Tuesday, December 10, 2013
By J. Craig Anderson firstname.lastname@example.org
The explosion last week that killed a Yarmouth man, leveled his condominium unit and damaged surrounding homes has prompted some Mainers to request inspections of their propane systems, said the safety director for a Maine fuel company.
Mike Aboud, a service technician for Dead River Company, tests a propane system for leaks at a home in Scarborough on Friday, June 28, 2013.
Gordon Chibroski / Staff Photographer
Mike Aboud, a service technician for Dead River Company, tests the prooane system for leaks and poor performance of a fireplace insert at a home in Scarborough on Friday, June 28, 2013.
Gordon Chibroski / Staff Photographer
Mark Anderson of Dead River Co. said it's not unusual to see a moderate increase in leak-testing requests after an explosion.
"You're going to have some folks who have some concerns," he said.
Despite the danger that a propane leak can pose, most Maine residents don't follow established guidelines for having their systems inspected, said Joe Rose, president of the New Hampshire-based Propane Gas Association of New England.
Less than 5 percent of residential propane users in New England have their piping, connections and fittings tested for leaks every two years as recommended, Rose said.
Technicians do leak tests whenever they install new equipment, turn on new service or refill an empty tank, but most propane users go years without a follow-up inspection, Rose said. Over time, vibration, age and regular wear and tear can loosen fittings and cause leaks.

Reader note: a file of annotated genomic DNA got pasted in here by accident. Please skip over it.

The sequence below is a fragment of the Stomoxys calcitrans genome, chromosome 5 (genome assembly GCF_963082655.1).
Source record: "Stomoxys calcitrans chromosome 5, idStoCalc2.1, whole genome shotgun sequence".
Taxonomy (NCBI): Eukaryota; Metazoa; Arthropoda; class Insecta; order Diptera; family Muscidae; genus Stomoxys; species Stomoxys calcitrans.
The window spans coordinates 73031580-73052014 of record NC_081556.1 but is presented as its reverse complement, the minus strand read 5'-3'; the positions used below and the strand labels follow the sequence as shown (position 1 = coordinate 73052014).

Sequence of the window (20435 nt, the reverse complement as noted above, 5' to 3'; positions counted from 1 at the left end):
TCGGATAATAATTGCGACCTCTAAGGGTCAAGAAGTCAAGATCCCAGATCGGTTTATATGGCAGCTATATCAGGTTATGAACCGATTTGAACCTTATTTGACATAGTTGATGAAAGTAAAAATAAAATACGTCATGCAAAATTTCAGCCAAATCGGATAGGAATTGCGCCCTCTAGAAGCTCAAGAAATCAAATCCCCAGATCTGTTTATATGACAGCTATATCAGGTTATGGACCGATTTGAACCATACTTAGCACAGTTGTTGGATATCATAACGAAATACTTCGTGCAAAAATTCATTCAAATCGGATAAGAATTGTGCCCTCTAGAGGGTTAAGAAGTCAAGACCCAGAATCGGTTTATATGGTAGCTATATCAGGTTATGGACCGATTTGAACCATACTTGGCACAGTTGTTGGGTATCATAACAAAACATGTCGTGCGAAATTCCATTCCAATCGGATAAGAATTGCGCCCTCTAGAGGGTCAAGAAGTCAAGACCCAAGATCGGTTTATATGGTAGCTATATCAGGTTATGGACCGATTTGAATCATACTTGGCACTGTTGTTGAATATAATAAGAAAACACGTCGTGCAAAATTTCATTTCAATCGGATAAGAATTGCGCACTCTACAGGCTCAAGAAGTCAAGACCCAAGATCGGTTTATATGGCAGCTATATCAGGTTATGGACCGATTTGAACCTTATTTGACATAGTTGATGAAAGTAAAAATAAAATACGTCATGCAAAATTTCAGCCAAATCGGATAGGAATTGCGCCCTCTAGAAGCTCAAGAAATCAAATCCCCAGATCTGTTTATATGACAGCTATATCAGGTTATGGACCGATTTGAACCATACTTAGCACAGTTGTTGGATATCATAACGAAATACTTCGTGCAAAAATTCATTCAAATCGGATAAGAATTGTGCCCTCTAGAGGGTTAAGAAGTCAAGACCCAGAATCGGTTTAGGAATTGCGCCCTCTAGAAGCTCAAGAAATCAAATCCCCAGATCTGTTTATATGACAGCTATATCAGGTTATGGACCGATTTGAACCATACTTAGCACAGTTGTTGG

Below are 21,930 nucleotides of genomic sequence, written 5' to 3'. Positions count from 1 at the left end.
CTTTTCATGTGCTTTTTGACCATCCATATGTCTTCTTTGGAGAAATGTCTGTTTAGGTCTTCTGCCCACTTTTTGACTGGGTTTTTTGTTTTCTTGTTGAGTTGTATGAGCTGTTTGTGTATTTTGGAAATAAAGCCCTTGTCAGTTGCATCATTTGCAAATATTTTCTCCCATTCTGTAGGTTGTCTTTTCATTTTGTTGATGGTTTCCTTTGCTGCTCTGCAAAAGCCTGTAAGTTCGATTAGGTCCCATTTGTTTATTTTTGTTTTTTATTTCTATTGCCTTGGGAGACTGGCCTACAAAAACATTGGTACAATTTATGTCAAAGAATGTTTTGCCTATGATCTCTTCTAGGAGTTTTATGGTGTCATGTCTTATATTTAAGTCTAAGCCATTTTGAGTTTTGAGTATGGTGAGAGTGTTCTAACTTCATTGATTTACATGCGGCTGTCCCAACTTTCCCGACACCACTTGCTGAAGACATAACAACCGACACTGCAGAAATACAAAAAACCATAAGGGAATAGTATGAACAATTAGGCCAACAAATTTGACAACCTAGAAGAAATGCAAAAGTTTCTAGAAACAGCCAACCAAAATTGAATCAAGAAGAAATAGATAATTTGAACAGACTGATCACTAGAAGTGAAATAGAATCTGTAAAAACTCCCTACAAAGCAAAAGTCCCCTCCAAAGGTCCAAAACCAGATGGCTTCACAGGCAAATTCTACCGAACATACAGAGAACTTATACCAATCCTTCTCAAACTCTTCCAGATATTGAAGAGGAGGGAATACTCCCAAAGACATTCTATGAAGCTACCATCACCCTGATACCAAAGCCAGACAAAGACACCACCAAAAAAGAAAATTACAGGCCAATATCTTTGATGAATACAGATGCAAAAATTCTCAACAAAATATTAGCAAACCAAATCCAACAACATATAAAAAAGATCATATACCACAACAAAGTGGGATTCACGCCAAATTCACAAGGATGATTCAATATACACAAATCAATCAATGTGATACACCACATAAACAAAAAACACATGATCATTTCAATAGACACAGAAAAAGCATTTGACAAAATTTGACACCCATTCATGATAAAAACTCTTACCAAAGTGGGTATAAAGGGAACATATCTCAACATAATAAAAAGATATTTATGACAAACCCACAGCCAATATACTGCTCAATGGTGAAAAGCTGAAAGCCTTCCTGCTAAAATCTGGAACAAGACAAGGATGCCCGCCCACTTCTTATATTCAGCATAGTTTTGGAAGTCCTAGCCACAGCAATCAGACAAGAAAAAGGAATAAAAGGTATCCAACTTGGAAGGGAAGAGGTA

"If their system is more than two years old, they should consider calling and getting their system inspected," he said.
There are no national statistics on the frequency of fatal propane explosions in homes, Rose said, but they are considered extremely rare.
There have been three such explosions in New England in the past 12 months, including two in Maine.
State investigators have said the explosion on Gables Drive in Yarmouth that killed 66-year-old Peter Corey on June 25 was caused by a propane leak, but they have not yet released further details.
In general, causes can include faulty equipment, users' error, wear and tear, improper installation and even sabotage or arson. Rose said it can be difficult to get a definitive explanation.
"Because these things often end in litigation, you often don't get the answers until years later," he said.
A propane explosion in Bath on Feb. 12 destroyed a duplex and killed one of its residents, 64-year-old Dale Ann Fussell.
The cause was determined to be a leak in the pipe that fed propane from an outside tank into the homes of Fussell and her next-door neighbor.
An explosion Aug. 29 at a home in New Milford, Conn., killed one man and injured two others. The homeowner and a friend were trying to fix a propane leak in the basement.
The homeowner, John Wilkinson, 46, and his 9-year-old son, Nicholas, were seriously injured. Wilkinson's friend Anthony Fratino III, 47, was killed.
Despite the potential danger of propane, some users defer regular inspections because testing can cost as much as $100. Others simply don't know it's something they should do, Rose said.
"We have some education to do as an industry," he said.
Rose said propane users should contact their utility company if they want to schedule a routine inspection. If they smell a strong odor of propane, which has a distinctive rotten-egg smell, they should leave the area immediately and call their utility or dial 911.
Any flame or spark can ignite propane, which is heavier than air so can accumulate on floors or in crawl spaces and basements.
Experts said anyone who suspects a propane leak should not turn on lights, smoke, strike matches, light candles, use the telephone, ring the doorbell, or use, plug in or unplug any electrical appliances. They should go outside or use a neighbor's house to call for emergency help.
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